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A visit to the Boat Quay – Singapore River’s South Bank
Quay’s brief history
During the 1860s, Boat Quay was termed to the centre of trade activities and stretches to Cavenagh Bridge from Elgin Bridge. It just occupies a very small section on Singapore River’s southern bank and a main trade center.
Previously there were present here row of shophouses, occupied by wholesalers as godowns and offices. Cargo was transported from the ship to the quay by lighters or bumboats. From the bumboat, the coolies carried the cargo materials to the shophouses.
However, now, the activities of the bumboats are limited to ferrying passengers for the purpose of sightseeing. The shophouses on the other hand has been changed to restaurants and pubs to cater to the demands of the tourists, who visit the place from all parts of the globe. Nightlife in Singapore is very active and the restaurants and pubs are completely packed.
Touring the southern bank of the Singapore river
Tourists can have a glimpse of the past and present by touring along the southern bank of the Singapore River. The route is full of interesting places to be seen, including sculptures from the past. The tour begins from Coleman Bridge and completes at the Cavenagh Bridge.
During this historic tour, you are likely to enjoy every moment of it and also come to know the rich history of Singapore. There are several information boards by the riverside that can provide you with the necessary information about the place. There are also several fabulous spots, where you can have a photo session with your family and partner and can share with it others.
How reach Boat Quay from Clarke Quay
The Singapore Street Map is a wonderful source for you to reach any part of the city. Reaching the Boat Quay is no tough task with the Singapore street map. You need to reach Clarke Quay MRT and for this, you can avail MRT and public buses. Once you get out of the station, look for Exit E. You need to take 2nd escalator, then turn leftwards to go straight till the sculptures are reached.
At the Clarke Quay, you can come across nine humanely figures that represents family of merchants. Michele Righetti is credited with its sculpting. Previously, most family boasted of about a dozen of members, whereas the present smarter generation has restricted the family to just two.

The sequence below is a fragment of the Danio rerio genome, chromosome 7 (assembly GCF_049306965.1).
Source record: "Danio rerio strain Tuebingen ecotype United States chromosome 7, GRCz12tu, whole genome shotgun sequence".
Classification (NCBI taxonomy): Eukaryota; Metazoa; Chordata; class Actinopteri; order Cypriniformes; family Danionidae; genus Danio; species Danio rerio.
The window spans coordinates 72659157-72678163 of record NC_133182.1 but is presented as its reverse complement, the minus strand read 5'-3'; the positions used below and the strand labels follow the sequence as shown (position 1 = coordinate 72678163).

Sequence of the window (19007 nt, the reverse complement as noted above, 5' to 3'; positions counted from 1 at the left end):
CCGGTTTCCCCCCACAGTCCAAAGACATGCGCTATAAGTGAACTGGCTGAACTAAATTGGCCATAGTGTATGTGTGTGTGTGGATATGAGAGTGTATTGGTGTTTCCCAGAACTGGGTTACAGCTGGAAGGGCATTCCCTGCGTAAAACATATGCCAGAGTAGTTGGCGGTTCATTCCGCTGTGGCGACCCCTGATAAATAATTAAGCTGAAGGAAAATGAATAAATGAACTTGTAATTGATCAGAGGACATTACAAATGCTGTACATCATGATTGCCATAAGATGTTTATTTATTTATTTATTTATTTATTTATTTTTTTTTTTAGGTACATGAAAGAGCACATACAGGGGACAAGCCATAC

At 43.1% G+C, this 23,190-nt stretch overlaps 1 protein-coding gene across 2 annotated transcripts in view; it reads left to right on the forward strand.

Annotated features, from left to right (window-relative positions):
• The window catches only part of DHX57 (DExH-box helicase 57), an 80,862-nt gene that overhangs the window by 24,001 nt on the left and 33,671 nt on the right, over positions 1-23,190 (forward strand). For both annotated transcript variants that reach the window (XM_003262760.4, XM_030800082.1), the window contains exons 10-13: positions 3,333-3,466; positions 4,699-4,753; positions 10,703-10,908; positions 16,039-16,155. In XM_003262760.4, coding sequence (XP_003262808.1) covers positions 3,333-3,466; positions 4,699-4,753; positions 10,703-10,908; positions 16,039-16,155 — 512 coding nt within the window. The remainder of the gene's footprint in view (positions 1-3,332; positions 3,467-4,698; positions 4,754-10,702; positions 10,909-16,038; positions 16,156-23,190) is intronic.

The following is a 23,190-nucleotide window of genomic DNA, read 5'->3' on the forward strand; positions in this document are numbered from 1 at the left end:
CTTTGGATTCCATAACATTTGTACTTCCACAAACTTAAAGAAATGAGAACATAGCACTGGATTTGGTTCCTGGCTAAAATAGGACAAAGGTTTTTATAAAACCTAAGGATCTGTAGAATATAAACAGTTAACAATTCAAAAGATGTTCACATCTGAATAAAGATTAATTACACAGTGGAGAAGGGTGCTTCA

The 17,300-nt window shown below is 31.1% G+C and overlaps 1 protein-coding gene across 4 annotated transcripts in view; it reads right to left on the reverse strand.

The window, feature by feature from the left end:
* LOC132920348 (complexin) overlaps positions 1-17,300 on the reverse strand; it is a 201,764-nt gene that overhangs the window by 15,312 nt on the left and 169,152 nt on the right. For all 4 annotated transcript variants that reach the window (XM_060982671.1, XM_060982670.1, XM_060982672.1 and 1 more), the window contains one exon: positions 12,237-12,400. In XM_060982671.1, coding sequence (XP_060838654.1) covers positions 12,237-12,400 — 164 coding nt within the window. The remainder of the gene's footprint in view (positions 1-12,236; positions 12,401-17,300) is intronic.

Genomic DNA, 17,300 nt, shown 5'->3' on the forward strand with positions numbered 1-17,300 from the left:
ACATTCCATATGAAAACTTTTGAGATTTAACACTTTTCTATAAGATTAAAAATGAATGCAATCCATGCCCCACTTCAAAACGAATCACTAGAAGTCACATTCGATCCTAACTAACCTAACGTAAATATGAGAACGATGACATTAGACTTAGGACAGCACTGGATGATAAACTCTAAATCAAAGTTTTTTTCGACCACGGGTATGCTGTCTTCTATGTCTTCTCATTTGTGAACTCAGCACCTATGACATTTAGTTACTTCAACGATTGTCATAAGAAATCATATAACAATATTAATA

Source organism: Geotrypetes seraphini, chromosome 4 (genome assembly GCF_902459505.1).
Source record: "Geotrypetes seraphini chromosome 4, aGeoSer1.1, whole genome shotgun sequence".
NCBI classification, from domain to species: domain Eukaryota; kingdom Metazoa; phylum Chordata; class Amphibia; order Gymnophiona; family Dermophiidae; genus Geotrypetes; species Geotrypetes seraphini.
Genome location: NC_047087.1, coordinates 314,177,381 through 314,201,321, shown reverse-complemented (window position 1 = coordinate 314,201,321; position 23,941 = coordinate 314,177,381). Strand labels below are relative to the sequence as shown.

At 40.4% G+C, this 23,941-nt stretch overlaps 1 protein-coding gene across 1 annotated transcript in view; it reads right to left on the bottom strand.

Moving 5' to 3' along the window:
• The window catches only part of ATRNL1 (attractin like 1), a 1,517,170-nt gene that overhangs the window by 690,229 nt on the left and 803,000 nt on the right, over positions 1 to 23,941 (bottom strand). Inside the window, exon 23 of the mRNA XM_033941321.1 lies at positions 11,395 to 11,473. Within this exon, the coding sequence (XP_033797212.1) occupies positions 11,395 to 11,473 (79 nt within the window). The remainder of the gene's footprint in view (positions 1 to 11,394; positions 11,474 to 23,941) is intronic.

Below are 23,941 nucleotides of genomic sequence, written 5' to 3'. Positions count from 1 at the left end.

The Coleman Bridge
You can view this bride after going through an underground. This bridge has been designed by George Drumgold Coleman, of Irish origin. Construction of the bridge was completed in 1840. However, it was replaced several times and the existing was rebuilt in 1986.
The Elgin Bridge
On moving ahead, you would come across another bridge, called the Elgin Bridge. It has derived its name from the then Indian Governor General, Lord Elgin. At this spot, you can take breath taking snapshots of Singapore skyline.
The shophouses present along the Boat Quay
There are several shophouses present along the Singapore River bank, which you can visit, crossing the bridge. This is where Boat Quay begins and boasts of having several pubs, bars and restaurants. You can select a restaurant that fits your moods, tastes and preferences.
River Cruise ticket kiosk
On reaching shop no. 60 at the Boat Quay, you can see the ticket kiosk, from where the River cruise tickets can be availed.
Ideal spots to take photos
You can come across two ideal spots to have the entire view of Singapore River, with one being near Cavenagh Bridge and the other front of UOB Plaza.
If you are art lover, then this is simply the place to be. On approaching UOB Plaza, you can view bird sculptures. The bird, which symbolizes ‘joy of living’, is the art work of Fernando Botero, a South American Sculpture.
‘The River Merchants’ is another sculpture that does deserve special mention is present near Cavenagh Bridge. The sculpture depicts a scene where coolies can be seen loading materials onto the bullock cart. ‘The First Generation’ is considered to be the last of the sculptures present here that depicts a common scene taken from the olden days of 5 boys to be jumping happily in the river.
The Cavenagh Bridge
The bridge derived its name from Mj. Gnl William Orfeur Cavenagh, who was Singapore’s last Governor General. This bridge was completed in 1869 and is regarded to be one of the very oldest bridges present. But traffic on the bridge is restricted only to the pedestrians.
The Fullerton Hotel
This building was inaugurated in 1928 and was then Singapore’s largest building. Previously, it hosted the General Post Office and then was changed into luxury hotel.